04. March 2005 · Comments Off on The Country-Sized Concentration Camp · Categories: General, Media Matters Not

Two things distinguished my year-long tour in the ROK, at AFKN HQ, Yongsan Garrison, one completely trivial, materialistic and superficial… and the other something that— every five months or so, scared the absolute piss out of everyone who hadn’t been there for a couple of years.
“You’ll get into that combat shopping mode,” One of the other Air Force women promised me about the first thing, over my first weekend on station, “And you’ll leave here with a whole new wardrobe, made to order.”

And she was right— the shopping was splendid, the prices low and the quality of the goods extremely good; practically anything one’s materialist, acquisitive heart desired was there by the bale in Itaewan, or Electronics Row, or in the markets around Tongdemun gate. The chance to revel in unrestrained retail therapy was seen as one of fortune’s paybacks for having to spend a year separated from the family, and living in comprehensively dumpy barracks buildings, and I indulged, although on a much more discriminating basis than some of my peers. (A drawer-full of silk scarves, two bespoke gabardine suits, some amethyst and garnet jewelry, a couple of pieces of celadon pottery, half a dozen knock-off Coach handbags, and a bale of assorted lengths of fine fabric from the big market near Tongdemun Stadium.) Never mind why guys liked a tour in the ROK; servicewomen, without fail, adored the many opportunities and venues for intensive, prolonged hard-core shopping.

However… and that is the one big big-as-an-elephant-in-the-living-room “however”… The second thing. It never escaped anyone’s notice for long that… umm, there was this little matter of the DMZ… and as long as the Star Channel cable ran M*A*S*H reruns every weeknight at 8PM, we were reminded that yes, there had been a pretty brutal, vicious war. A war which was not actually over, only in remission…. And the North Koreans still hunkered down behind their side of the 39th parallel, emerging at regular intervals to make warlike threats and noises, which since Seoul was in artillery range forced everyone to at least take stock of their contingency plans and their pucker factor. The South Koreans and the old hands got pretty blasé about it all, after the first couple of times. Theoretically at least, the commies still could come blasting over the border again and chase us all down to Pusan, but it had been nearly fifty years since the last time they had any luck with that plan. It had the potential to be pretty ugly, when and if it would ever happen. Sensible (or fatalistic) people like me stoutly refused to panic until such time as when Peter Arnett in a flack jacket was spotted bunkered down on the Namsan Hill.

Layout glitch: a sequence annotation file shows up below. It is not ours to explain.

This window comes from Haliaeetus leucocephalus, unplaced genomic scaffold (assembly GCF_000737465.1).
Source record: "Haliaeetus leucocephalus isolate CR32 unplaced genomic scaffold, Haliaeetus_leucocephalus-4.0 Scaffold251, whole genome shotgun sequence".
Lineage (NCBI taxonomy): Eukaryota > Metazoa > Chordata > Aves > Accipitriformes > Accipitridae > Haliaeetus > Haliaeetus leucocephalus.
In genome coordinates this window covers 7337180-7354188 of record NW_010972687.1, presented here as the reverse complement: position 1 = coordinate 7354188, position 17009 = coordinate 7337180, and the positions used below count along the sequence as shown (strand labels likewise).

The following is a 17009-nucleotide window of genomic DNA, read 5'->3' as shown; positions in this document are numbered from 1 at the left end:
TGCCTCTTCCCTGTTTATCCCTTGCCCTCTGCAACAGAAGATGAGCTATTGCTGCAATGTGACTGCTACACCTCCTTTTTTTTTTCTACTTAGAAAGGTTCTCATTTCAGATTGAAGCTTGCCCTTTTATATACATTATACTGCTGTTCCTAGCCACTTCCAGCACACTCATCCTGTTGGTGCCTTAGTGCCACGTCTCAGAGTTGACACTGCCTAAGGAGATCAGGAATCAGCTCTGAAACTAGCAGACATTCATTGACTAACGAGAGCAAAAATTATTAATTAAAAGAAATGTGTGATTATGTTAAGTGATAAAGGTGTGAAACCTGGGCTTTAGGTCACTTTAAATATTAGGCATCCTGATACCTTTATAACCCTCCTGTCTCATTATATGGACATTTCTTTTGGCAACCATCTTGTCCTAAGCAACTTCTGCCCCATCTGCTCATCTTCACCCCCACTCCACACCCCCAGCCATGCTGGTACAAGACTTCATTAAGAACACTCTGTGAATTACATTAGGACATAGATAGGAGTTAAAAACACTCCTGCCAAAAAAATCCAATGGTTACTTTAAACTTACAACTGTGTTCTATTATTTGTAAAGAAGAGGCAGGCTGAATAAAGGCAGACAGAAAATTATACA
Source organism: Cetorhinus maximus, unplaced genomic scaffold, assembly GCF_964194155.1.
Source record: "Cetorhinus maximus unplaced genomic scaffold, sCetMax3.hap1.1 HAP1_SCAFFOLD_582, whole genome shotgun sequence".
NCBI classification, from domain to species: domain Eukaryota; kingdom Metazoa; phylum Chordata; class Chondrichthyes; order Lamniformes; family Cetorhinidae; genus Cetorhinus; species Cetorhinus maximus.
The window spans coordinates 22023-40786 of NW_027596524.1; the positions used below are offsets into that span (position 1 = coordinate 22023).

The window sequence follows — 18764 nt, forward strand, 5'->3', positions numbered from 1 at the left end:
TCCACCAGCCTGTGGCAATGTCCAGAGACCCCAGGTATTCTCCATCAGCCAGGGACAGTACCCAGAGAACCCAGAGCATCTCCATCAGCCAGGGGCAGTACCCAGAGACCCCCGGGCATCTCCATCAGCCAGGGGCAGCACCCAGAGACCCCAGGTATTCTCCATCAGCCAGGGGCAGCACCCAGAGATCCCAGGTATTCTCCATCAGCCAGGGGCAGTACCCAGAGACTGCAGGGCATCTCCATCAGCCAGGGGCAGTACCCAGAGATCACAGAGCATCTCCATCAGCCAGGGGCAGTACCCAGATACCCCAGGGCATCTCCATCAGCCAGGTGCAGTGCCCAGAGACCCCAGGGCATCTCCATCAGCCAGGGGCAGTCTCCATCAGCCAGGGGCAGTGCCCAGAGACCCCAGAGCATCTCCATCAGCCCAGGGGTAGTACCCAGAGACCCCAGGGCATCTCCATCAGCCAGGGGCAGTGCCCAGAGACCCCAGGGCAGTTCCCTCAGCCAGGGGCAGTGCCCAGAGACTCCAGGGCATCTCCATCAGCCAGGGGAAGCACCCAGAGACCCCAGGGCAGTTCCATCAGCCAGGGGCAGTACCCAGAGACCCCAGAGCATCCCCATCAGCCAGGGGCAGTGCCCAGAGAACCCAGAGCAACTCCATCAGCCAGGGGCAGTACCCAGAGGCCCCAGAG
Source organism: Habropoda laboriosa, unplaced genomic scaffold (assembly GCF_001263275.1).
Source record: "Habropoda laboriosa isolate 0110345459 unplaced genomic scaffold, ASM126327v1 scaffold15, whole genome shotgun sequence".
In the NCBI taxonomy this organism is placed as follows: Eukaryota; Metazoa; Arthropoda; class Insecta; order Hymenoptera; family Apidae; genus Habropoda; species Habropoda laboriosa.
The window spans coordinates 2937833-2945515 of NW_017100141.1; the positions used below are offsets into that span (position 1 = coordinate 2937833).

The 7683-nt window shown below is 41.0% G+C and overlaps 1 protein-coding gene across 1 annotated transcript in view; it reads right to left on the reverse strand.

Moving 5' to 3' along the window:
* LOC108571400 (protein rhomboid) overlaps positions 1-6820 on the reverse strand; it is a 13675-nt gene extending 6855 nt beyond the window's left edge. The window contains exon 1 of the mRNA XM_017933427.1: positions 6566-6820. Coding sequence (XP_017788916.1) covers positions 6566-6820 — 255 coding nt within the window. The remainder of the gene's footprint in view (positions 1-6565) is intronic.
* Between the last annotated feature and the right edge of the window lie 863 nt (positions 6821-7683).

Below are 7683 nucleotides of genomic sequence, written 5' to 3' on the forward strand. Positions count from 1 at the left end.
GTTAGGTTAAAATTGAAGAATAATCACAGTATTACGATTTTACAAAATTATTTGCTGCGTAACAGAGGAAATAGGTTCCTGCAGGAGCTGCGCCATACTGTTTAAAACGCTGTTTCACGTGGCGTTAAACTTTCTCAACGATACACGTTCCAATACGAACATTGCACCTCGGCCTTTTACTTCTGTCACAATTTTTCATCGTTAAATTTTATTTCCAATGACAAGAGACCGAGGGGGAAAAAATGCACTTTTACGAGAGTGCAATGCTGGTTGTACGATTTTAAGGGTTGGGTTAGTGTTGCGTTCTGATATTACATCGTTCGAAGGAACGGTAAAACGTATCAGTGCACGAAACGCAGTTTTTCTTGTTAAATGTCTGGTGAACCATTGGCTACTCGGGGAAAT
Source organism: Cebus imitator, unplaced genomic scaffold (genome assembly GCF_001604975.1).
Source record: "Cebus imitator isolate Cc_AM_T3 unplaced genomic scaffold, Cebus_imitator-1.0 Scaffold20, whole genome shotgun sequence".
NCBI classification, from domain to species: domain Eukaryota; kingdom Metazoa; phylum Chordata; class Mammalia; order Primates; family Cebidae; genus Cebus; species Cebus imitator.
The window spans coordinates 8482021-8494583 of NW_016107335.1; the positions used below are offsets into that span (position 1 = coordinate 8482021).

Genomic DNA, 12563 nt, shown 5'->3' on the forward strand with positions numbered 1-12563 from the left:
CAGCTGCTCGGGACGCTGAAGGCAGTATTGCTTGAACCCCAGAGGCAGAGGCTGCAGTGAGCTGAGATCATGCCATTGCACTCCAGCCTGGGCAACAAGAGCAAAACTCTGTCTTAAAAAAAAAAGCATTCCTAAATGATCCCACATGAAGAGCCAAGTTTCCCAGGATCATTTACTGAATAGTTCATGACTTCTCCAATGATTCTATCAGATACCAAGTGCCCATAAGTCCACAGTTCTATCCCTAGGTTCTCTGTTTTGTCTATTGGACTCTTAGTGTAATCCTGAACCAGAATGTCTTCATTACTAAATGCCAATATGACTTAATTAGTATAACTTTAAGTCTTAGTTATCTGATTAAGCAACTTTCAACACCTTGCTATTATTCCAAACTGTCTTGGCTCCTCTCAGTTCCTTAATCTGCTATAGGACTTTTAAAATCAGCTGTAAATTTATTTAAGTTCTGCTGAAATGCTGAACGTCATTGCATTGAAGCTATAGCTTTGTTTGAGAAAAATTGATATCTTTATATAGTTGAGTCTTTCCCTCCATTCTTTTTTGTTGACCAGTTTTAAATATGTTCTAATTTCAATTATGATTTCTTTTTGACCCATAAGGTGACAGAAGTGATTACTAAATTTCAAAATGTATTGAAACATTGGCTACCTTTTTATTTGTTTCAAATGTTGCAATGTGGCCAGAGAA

In the meantime, we could be pretty sure that it was a very, very strange place, north of the DMZ, especially when Kim Il Sung up and died, and the newscast from KBS that night was the same fifteen minutes of stock video of North Korea… some footage of the city, crowds of people, marching Nork troops, the Great Leader… and then the city footage… patched together to make half an hour of newscast. The most unsettling video segments were of North Korean citizens, and soldiers loudly and ostentatiously wailing in grief. I was watching the newscast from the booth where the English language translators were doing the simulcast, and it seemed to me that the translator and the KBS techs working that newscast were horrified and embarrassed by having to watch their distant kin put on such an over-the-top display. I had generally found the Koreans I worked with to be on the jolly and open-hearted side of the emotional display spectrum, rather than the stoic and undemonstrative side, but this… this was worse than horrible.

At the time there were only a faction of the whispers and suppositions about conditions in the North that there are now out in public… but afterwards the other translators and I agreed that things must be pretty awful, to make people carry on in that unseemly manner. Everything I have read since then only strengthens my conviction that then North Korea finally implodes— when the barriers are down, and the gates open, and the outside world finally looks in, and recoils in horror— we will see things of such brutal depravity as will make Auschwitz-Birkenau look like child’s play. The world— especially the parts of it which enabled North Korea to continue in this fashion for 50 years— will be properly shamed and abashed that we did not act sooner… but Barbara Demick and the Los Angles Times (which used to be a reputable paper, back in the day) will have to content themselves with our contempt for having done such sterling service (and I mean that word in the nasty and vulgar sense) for a murderous dictatorship.

Jason at Iraq Now has quite a bit more to say, but be forewarned, this is a NC-17 sort of rant!

Other musings on Korea, here and here, from my archive.

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